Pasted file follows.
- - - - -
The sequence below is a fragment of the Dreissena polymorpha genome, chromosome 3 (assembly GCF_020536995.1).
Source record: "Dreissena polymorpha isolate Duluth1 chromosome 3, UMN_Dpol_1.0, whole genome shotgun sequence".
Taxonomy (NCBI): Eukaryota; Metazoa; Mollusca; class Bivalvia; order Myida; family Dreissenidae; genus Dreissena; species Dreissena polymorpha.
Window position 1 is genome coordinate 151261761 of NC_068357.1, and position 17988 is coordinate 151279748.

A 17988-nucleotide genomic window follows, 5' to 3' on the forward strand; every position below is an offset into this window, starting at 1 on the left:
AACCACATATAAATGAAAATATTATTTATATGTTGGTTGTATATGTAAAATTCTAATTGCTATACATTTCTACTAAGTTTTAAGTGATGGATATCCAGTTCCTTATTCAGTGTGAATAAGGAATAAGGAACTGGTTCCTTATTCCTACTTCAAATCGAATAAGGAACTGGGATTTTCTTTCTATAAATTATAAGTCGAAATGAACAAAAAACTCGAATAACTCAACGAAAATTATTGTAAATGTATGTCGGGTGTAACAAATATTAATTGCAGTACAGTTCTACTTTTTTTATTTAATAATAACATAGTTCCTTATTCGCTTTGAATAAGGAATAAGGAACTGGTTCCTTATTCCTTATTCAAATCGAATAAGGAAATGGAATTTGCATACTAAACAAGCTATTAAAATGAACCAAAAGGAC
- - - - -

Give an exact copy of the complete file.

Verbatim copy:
The sequence below is a fragment of the Dreissena polymorpha genome, chromosome 3 (assembly GCF_020536995.1).
Source record: "Dreissena polymorpha isolate Duluth1 chromosome 3, UMN_Dpol_1.0, whole genome shotgun sequence".
Taxonomy (NCBI): Eukaryota; Metazoa; Mollusca; class Bivalvia; order Myida; family Dreissenidae; genus Dreissena; species Dreissena polymorpha.
Window position 1 is genome coordinate 151261761 of NC_068357.1, and position 17988 is coordinate 151279748.

A 17988-nucleotide genomic window follows, 5' to 3' on the forward strand; every position below is an offset into this window, starting at 1 on the left:
AACCACATATAAATGAAAATATTATTTATATGTTGGTTGTATATGTAAAATTCTAATTGCTATACATTTCTACTAAGTTTTAAGTGATGGATATCCAGTTCCTTATTCAGTGTGAATAAGGAATAAGGAACTGGTTCCTTATTCCTACTTCAAATCGAATAAGGAACTGGGATTTTCTTTCTATAAATTATAAGTCGAAATGAACAAAAAACTCGAATAACTCAACGAAAATTATTGTAAATGTATGTCGGGTGTAACAAATATTAATTGCAGTACAGTTCTACTTTTTTTATTTAATAATAACATAGTTCCTTATTCGCTTTGAATAAGGAATAAGGAACTGGTTCCTTATTCCTTATTCAAATCGAATAAGGAAATGGAATTTGCATACTAAACAAGCTATTAAAATGAACCAAAAGGAC